Yes, I say it with tongue firmly in cheek. That’s a gross oversimplification of a business I’ve been in for almost 20 years: mechanical testing for medical devices and regulatory consulting to get those products to market. We do test devices to find their failure points, but it’s a much more complicated and nuanced process than simply breaking things. It involves a learning curve I’ve been on most of my adult life, and always seems to be arcing up.
From my perspective, this isn’t an industry easy to understand or stay on top of. But thanks to a supremely talented team, Empirical Testing Corp. has managed to grow and improve our depth of knowledge over its 18-year history.
The majority of clients for the Empirical family of companies are small businesses. They have unlimited talent and potential, but often have tight budgets and limited lab resources. Like any other business, they’re looking for the best value for their money.
When it comes to regulatory testing, at first glance that best value may appear to be buying test frames and keeping those tests in-house. If they look strictly at dollars in and out, some small businesses believe they might benefit from paying for test frames—particularly if they’re in the early years of development with a business plan that allows for capital investments in equipment.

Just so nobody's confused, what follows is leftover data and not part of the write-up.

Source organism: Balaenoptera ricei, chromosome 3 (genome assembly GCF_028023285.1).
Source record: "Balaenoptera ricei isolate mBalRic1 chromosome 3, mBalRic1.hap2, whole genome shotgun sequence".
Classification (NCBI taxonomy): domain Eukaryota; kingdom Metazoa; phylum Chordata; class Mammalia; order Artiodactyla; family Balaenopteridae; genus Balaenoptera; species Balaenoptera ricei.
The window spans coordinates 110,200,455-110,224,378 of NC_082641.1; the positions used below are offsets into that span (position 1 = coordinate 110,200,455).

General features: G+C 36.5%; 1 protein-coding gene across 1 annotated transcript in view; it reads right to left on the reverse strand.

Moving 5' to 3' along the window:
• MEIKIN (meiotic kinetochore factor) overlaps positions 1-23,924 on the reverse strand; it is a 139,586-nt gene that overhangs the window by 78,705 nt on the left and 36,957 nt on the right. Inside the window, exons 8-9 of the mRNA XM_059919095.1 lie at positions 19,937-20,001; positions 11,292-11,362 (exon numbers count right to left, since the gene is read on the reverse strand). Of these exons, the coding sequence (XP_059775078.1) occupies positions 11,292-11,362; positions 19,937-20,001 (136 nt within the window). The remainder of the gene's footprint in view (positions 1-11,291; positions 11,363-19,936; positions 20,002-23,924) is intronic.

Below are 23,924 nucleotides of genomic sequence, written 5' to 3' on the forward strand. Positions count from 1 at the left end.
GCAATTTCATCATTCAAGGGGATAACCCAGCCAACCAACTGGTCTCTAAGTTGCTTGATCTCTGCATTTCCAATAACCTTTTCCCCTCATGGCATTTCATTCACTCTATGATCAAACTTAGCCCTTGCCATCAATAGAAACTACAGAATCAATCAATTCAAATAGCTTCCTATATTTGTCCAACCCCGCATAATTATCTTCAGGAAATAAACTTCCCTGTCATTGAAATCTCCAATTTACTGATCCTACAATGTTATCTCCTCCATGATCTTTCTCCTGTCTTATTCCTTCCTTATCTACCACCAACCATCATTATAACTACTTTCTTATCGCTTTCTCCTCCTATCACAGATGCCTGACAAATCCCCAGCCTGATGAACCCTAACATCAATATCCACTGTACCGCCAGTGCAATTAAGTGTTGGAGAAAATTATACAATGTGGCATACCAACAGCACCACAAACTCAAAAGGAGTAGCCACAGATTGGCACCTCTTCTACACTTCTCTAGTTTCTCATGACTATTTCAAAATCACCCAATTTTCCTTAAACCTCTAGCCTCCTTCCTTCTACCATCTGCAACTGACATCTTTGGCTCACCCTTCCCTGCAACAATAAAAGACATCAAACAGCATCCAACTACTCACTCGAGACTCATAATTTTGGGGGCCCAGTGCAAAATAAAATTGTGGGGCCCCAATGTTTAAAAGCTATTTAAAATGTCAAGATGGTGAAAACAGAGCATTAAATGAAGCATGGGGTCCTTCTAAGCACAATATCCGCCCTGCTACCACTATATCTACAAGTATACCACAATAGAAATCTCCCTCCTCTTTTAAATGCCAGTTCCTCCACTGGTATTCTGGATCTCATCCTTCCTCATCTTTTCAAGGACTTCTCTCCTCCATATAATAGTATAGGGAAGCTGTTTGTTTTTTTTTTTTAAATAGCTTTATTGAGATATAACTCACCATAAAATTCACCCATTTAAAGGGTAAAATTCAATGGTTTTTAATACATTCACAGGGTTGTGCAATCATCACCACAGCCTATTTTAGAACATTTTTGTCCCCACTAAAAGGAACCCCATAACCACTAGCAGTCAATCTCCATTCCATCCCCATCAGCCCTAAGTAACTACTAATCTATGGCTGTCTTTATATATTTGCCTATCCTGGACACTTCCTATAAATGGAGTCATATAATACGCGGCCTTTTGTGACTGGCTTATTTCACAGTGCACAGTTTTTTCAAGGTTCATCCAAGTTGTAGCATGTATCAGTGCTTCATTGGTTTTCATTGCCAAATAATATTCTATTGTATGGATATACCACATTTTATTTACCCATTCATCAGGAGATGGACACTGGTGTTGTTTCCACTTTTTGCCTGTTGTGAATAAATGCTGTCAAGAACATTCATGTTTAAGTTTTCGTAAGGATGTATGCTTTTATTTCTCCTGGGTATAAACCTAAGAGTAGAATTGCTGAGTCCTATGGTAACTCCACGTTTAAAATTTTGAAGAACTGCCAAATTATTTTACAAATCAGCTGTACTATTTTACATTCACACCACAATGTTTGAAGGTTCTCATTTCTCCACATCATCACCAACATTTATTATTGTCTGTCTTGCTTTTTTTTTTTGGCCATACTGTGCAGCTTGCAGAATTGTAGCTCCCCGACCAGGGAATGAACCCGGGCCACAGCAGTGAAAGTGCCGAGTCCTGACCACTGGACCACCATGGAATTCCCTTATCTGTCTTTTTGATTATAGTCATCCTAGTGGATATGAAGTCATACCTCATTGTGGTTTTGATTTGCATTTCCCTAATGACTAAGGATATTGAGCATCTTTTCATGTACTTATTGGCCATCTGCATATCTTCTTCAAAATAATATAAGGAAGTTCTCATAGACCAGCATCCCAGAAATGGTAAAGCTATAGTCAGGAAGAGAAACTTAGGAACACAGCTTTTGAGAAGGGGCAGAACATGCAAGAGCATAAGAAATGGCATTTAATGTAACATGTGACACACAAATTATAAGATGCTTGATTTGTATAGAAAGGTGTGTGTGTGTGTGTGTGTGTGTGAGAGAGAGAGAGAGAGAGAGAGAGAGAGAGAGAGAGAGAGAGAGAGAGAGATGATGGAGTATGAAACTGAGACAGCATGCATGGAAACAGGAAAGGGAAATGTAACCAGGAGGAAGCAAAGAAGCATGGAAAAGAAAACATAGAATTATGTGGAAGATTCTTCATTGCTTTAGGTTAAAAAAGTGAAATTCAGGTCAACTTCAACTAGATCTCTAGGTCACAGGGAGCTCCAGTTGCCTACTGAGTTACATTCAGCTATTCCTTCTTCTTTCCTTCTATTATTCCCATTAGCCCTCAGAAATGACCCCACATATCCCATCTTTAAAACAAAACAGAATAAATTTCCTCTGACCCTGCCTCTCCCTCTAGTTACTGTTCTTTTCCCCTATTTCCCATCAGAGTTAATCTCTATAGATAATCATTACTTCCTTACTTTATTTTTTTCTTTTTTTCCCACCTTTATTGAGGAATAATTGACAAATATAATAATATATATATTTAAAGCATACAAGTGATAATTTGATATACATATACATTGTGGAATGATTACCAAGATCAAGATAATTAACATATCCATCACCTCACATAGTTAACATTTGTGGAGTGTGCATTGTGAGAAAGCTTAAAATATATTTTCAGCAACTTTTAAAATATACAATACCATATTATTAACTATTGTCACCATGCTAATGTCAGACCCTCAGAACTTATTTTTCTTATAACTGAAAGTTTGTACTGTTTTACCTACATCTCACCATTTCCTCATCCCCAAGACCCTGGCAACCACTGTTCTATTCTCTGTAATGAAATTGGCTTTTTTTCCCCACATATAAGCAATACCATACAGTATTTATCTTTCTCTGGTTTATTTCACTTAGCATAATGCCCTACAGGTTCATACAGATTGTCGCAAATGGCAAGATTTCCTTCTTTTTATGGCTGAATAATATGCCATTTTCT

However, it’s not just about dollars and cents. The bigger picture includes productivity, capacity, best use of the company’s time and talent, and that significant learning curve.
Dennis Buchanan, engineering manager for Empirical Testing Corp., understands that small business dilemma. Buchanan has worked for major international biomedical corporations as well as small, independent labs over the course of his 30-year career.
“For smaller companies, should they survive five to 10 years, for what they spend on testing in that five to 10 years, at first glance it’s easy to justify the capital [expense on equipment],” he said. “But financial costs are only one of many considerations. You also have to hire the right people, and you have to know enough about testing to know if you’re hiring the right people.”
That may be outside the knowledge bank of a small company. Further, there’s also the consideration of infrastructure, maintenance on equipment, and how employees spend their time.
Based on Buchanan’s experience in smaller companies, he said if such a company has a lab in-house, that lab is typically best suited for developmental testing. That enables the company to focus on getting the prototype right. Once the design is frozen, that device can be outsourced for regulatory testing and the in-house lab and staff is freed up for more device development and other responsibilities to get the product to market.
When the product development clock is ticking, you’re already under pressure to get to market and start seeing a return on investment. There are so many other aspects to consider in addition to testing—instruments must be designed, surgical technique needs to be written up, reimbursement has to get a green light—most of those concerns are best handled in-house by those who best understand the device.